This chest is a refreshing example of adoption of the Gothic style for items in everyday use. While chests (or trunks) were the very first category of furniture, developed by early Europeans to safeguard possessions in a portable container, they have proved enduring and useful down the centuries although losing their handles in the 19th century when portability was no longer a priority.
In this example we see the sturdiness of its French heritage in being made of solid oak. The elaborate tracery or fenestrage celebrates its design origins dating back to medieval times when such patterns were found in architecture and in decorative items such as benches (developed from chests by adding a back).
Unlike most of the Gothic style chests we have had, the four panels of tracery on the front of this chest are identical. However, they still invite scrutiny and reward the viewer who admires them in detail. Based on a tall, elliptical shape, the outline of the tracery encases a four-pointed design whose eight arms form the frame of smaller mouchettes (elliptical shapes, each filled with two lobes). Unlike most examples of tracery on chests, there is no top or bottom to these designs. If one were to draw a horizontal line through the central flower and fold the design in half along it, the two halves would be identical. The main design of each half is the graceful “S” curve or ogive, characteristic of designs during the “Flamboyant Gothic” of the late Middle Ages in Northern France.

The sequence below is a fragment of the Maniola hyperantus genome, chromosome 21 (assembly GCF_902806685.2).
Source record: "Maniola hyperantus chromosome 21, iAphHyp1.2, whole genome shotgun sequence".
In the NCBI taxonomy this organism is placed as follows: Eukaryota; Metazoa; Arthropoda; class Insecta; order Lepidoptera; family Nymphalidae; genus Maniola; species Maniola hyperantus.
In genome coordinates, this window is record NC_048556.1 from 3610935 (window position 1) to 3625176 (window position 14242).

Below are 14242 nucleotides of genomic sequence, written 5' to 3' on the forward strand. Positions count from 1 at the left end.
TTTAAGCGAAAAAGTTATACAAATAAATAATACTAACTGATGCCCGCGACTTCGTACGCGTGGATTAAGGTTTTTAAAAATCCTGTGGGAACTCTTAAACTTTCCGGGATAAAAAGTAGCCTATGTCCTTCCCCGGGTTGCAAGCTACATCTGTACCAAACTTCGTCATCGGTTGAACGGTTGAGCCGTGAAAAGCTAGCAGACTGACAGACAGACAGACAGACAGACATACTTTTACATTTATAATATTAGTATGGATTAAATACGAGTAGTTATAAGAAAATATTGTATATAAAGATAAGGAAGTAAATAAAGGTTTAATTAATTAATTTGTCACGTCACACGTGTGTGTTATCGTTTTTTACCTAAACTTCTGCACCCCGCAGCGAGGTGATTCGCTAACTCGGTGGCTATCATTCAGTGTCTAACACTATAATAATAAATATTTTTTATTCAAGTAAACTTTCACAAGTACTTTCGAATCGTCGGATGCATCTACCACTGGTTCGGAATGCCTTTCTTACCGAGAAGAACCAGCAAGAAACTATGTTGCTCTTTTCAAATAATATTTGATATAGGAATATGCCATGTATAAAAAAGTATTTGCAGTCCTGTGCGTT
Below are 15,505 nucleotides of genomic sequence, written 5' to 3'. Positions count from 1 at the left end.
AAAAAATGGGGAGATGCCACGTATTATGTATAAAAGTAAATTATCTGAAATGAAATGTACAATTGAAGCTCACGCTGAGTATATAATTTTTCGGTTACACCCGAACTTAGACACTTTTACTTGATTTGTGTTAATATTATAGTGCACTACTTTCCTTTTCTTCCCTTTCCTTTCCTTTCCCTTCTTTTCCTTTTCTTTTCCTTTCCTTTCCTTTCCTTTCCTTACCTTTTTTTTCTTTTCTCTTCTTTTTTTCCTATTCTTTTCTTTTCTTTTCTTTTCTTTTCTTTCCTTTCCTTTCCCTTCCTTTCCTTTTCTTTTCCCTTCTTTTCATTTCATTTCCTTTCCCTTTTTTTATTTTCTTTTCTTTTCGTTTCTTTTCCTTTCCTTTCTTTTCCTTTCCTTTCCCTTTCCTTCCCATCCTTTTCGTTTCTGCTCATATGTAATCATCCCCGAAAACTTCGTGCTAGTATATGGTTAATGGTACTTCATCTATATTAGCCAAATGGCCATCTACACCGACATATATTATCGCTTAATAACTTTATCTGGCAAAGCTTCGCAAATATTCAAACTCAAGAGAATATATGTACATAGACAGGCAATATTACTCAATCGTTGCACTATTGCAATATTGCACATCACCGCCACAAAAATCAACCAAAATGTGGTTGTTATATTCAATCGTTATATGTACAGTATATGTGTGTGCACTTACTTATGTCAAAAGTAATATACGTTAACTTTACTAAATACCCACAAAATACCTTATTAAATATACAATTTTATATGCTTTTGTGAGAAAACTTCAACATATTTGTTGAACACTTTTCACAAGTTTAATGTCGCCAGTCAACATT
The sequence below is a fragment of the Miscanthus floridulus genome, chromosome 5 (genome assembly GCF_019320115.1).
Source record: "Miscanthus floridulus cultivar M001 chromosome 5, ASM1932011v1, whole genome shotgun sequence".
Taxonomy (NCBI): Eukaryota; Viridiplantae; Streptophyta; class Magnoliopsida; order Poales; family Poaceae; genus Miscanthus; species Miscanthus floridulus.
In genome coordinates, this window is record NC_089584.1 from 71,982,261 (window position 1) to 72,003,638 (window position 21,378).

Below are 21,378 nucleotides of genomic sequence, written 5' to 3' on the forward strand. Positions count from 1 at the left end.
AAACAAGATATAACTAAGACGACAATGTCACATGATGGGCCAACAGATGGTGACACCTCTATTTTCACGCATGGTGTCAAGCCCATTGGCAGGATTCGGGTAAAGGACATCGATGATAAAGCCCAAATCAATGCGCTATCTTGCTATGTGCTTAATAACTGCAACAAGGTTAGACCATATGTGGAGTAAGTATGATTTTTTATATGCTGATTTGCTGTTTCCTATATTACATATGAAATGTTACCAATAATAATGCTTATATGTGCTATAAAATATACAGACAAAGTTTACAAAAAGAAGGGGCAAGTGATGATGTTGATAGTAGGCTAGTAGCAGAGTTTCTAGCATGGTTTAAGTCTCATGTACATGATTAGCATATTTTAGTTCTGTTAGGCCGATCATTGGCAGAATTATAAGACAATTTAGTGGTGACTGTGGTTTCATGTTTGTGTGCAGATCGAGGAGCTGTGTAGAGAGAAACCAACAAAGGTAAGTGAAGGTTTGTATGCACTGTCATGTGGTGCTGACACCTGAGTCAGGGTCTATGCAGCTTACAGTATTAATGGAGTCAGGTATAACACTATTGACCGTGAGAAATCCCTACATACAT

Particularly interesting are the pilasters separating the panels and the virtuosic carving they involve. Dividing the two panels at the center is a pilaster sporting carved crocketing of a type seen more commonly on Gothic spires. Between the two outermost panels are pilasters with a vertical, wavy pattern of overlapping leaves evoking the stylized three-lobed plant (or possibly a fleur-de-lys) bordering the lid of the chest.
Marking this chest as one that was likely a commission or destined for a specific location, the end-pieces are carved (unlike mass-produced furniture where the sides were typically blank). Intricate linen-fold patterns have been carved and enhance the Gothic feeling of this piece.
Overall, this chest has a lovely patina in a lightish oak hue with the top somewhat lighter (perhaps due to ultraviolet). While there are several marks on the top, as shown in the photos below, they add character to a piece that is old but well-preserved.
The most representative color, given the challenges of photographing dark furniture, is in the image at the top of this page.
Ader-Tajan, Collection Bruno Perrier Haute Epoque (Catalog for Sale at Auction on April 6, 1992 at the Hôtel Drouot, Paris); Boccador, Jacqueline, Le Mobilier Français du Moyen Age à la Renaissance, Editions d’Art Monelle Hayot (Saint-Just-en-Chaussée, 1988); Charles, Corinne, Victor Hugo, Visions d'Intérieurs, du Meuble au Décor (Paris-Musées, Paris, 2003); Thirion, Jacques, Le Mobilier du Moyen Age et de la Renaissance en France (Editions Faton, Dijon, 1998).